Stop the press. Full stop. (VIDEO)

Malay Mail staff flip through the newspaper’s final edition in Petaling Jaya November 30, 2018. — Picture by Shafwan Zaidon
Malay Mail staff flip through the newspaper’s final edition in Petaling Jaya November 30, 2018. — Picture by Shafwan Zaidon

KUALA LUMPUR, Dec 1 — It's been a long run. 122 years (or 14 days short of that, to be precise). But Malay Mail, the country's oldest English newspaper, ceases to be that today.

Malay Mail continues, of course, as an online news portal — the medium of choice for readers today.

Ultimately, our decision to stop print operations was dictated by how the market has changed.

Readers today access the news on desktops, laptops, tablets and on their mobile phones. And Malay Mail, which started in 1896 as a four-page newspaper for the Malay peninsula, will now continue solely online.

So, this is in no way farewell. Think of it as a change of address to be closer to our readers, instead.

To mark this momentous moment, we have also prepared a special commemorative issue for today.

We hope you will purchase a copy at newsstands and join us for a look back at our heydays in print and how we reported on the colony that was Malaya, through two World Wars, the Emergency, the birth of a new nation right up to “Malaysia Baharu” when Malaysians voted in a new ruling government for the first time in 61 years.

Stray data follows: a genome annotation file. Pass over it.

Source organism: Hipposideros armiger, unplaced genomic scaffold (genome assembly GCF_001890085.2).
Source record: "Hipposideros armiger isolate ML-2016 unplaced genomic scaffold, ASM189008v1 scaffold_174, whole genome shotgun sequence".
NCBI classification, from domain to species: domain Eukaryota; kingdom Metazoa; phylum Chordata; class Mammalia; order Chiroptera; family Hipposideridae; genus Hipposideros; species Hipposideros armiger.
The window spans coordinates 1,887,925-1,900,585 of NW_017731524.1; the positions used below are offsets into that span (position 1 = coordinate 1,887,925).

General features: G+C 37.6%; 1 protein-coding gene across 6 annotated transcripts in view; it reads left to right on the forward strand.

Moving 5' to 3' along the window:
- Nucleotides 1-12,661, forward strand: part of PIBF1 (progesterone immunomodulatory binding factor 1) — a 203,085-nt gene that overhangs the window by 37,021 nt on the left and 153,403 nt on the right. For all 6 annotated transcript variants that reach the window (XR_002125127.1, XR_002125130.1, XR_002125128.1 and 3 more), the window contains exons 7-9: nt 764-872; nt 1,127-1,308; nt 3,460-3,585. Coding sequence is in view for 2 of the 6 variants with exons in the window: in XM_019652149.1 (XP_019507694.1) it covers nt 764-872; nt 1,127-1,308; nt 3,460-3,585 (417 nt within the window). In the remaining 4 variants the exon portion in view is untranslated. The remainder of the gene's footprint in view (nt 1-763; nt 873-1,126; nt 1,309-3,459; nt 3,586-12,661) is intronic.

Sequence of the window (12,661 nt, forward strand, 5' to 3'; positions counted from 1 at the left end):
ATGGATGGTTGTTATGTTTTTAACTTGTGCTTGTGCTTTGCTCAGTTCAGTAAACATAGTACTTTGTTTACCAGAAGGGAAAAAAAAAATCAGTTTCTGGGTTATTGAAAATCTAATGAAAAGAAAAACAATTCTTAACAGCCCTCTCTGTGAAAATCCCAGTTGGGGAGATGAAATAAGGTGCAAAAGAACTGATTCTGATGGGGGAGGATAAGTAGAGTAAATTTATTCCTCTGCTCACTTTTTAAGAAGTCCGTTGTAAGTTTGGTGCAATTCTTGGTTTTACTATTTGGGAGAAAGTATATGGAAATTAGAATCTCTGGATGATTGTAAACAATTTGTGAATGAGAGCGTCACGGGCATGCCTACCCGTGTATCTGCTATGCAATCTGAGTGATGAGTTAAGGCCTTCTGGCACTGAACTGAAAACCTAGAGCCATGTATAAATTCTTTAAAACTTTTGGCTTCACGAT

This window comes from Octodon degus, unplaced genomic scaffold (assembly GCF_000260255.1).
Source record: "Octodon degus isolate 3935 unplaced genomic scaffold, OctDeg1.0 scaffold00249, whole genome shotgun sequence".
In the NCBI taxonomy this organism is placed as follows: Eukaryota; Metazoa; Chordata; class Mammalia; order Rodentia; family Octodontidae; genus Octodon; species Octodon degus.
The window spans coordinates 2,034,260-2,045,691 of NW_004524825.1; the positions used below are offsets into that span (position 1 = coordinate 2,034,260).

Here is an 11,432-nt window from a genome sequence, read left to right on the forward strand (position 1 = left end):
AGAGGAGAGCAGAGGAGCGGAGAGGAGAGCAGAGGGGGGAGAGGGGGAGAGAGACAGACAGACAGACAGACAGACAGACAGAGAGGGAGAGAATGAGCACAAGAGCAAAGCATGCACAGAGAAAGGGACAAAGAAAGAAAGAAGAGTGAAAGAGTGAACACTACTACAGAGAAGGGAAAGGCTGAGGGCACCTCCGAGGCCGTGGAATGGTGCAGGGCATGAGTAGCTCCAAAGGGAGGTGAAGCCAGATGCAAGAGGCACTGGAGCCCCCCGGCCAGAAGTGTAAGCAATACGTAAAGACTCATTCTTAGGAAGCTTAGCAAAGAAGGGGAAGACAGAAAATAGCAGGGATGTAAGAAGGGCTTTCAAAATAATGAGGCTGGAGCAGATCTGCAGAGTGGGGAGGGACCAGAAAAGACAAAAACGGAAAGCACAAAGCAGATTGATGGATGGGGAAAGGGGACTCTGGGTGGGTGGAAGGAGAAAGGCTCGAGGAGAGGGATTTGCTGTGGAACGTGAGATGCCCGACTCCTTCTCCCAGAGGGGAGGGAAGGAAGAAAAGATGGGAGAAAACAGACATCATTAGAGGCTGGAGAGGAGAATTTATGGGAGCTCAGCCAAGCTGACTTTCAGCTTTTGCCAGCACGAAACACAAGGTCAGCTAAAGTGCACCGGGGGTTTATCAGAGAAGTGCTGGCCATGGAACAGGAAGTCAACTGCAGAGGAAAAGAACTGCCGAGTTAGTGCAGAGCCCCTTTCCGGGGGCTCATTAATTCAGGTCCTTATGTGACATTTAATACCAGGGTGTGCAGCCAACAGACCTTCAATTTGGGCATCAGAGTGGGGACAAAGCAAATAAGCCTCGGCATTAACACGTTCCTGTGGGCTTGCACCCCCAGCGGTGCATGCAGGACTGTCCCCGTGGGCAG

While the newspaper has been around for 122 years, most Malaysians who still know Malay Mail remember it as an afternoon tabloid serving the Klang Valley.



Before we had this thing called the Internet, readers in the Klang Valley would pick up the newspaper at lunch and catch up on the latest news not covered in the morning papers.

Over the years, however, the commercial pressure brought about by more competition and the rise of the Internet has seen the newspaper change hands many times and its circulation dwindle.

In 2013, the current owners of Malay Mail decided to invest fully in our online news operation and cater to the changing habits of the public.

For many of us journalists who started our careers in newspapers, it is a sentimental goodbye.

To readers who still prefer a physical newspaper, the days of ink-stained hands when reading Malay Mail are well and truly over.

But we are not dead. Far from it. The print edition was simply a medium with which we could deliver the news before.

The medium of choice today is the Internet. And that's where we reside fully now.

Yesterday, at 9.15pm our printing presses stopped. For the last time. Full stop.

What will not stop, however, is our full effort to deliver all the news that matters to you, our readers.

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